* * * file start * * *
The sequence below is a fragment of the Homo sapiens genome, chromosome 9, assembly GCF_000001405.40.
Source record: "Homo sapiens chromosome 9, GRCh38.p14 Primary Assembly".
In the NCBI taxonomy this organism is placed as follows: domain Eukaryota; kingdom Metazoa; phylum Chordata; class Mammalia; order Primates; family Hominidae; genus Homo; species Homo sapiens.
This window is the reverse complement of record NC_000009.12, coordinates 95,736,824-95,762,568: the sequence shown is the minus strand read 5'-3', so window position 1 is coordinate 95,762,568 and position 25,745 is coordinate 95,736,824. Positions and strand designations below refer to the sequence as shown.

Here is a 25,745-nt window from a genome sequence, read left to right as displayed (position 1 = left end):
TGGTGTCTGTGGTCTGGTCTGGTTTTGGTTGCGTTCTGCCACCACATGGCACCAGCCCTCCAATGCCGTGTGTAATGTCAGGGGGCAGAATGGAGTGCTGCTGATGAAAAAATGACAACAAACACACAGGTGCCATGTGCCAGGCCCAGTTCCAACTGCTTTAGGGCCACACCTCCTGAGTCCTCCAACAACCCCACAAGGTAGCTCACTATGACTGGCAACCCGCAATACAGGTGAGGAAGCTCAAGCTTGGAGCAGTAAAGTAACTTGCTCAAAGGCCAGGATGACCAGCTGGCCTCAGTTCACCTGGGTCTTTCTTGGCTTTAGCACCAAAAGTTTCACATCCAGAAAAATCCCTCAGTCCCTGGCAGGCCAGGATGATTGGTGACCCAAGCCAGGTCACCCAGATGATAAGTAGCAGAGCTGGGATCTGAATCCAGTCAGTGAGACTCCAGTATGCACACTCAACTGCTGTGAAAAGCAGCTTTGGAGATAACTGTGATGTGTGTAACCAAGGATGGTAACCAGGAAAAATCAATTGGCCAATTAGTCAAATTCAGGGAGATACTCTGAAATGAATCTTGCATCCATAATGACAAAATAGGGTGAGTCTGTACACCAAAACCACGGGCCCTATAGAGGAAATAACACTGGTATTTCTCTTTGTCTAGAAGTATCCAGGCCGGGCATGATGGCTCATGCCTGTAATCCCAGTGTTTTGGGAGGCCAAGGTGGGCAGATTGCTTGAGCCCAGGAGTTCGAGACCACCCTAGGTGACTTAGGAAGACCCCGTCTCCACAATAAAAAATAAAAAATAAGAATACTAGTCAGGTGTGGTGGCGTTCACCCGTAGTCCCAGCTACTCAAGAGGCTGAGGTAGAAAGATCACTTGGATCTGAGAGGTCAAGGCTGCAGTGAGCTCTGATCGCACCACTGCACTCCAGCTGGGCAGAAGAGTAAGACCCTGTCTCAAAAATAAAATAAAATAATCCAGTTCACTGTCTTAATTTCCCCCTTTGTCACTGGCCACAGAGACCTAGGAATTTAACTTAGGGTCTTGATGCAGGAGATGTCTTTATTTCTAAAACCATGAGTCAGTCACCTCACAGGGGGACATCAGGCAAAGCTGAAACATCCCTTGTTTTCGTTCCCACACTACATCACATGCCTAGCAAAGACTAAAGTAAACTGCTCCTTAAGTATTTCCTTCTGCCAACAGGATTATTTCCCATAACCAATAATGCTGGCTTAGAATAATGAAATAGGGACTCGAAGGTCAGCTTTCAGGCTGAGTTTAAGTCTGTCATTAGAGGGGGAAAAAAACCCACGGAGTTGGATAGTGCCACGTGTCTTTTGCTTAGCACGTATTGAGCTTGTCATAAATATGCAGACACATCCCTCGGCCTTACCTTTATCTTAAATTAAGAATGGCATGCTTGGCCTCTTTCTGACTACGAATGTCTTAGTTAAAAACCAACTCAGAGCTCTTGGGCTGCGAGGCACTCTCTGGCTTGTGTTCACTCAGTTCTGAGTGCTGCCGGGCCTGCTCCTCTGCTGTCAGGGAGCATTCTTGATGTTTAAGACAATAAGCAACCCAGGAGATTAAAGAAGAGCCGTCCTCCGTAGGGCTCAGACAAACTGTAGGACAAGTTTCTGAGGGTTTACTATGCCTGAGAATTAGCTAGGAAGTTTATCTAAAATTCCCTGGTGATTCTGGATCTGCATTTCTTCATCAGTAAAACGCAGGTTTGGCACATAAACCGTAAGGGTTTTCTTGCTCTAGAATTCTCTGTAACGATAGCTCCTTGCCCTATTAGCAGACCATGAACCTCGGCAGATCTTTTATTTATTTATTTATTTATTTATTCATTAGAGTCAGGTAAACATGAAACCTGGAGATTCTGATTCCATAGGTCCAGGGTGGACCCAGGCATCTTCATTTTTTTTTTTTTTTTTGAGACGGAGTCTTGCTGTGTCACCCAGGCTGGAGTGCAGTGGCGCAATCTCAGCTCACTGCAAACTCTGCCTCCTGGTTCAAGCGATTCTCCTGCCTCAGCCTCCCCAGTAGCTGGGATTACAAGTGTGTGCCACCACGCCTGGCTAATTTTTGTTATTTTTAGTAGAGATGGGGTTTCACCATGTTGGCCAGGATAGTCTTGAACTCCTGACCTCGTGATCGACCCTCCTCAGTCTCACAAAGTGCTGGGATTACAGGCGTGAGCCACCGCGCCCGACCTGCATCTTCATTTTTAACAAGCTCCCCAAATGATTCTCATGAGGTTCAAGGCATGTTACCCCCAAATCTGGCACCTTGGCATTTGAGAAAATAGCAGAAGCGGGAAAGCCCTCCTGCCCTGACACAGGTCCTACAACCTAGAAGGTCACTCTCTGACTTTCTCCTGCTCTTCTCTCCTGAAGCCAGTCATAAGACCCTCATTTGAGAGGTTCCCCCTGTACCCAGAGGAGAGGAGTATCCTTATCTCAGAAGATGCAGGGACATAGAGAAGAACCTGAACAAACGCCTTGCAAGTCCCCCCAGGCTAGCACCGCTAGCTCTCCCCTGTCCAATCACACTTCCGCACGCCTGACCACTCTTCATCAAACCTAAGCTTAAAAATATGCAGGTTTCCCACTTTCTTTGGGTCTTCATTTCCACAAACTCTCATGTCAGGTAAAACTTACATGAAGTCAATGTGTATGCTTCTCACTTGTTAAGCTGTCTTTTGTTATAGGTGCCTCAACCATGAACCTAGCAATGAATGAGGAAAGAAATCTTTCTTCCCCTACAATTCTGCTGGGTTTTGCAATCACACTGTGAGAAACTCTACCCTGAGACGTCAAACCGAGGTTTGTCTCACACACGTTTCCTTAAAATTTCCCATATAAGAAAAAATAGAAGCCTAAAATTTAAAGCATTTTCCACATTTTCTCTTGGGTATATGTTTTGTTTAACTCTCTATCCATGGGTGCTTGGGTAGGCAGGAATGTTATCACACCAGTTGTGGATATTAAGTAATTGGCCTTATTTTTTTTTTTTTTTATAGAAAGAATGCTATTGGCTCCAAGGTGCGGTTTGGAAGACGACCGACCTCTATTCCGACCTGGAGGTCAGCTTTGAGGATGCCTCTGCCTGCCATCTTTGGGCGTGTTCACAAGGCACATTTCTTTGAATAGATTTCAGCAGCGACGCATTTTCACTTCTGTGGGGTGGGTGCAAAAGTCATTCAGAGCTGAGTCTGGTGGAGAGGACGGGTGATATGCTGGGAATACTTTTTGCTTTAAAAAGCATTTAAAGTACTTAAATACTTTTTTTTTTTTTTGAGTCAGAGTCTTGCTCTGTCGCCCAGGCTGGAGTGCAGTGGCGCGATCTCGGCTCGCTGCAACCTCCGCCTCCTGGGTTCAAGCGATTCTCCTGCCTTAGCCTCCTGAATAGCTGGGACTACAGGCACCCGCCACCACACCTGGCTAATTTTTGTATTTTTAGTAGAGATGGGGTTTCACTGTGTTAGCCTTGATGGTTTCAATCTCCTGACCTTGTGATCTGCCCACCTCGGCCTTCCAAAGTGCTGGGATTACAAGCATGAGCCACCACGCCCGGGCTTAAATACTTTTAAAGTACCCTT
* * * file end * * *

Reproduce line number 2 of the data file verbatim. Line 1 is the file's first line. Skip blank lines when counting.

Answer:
Source record: "Homo sapiens chromosome 9, GRCh38.p14 Primary Assembly".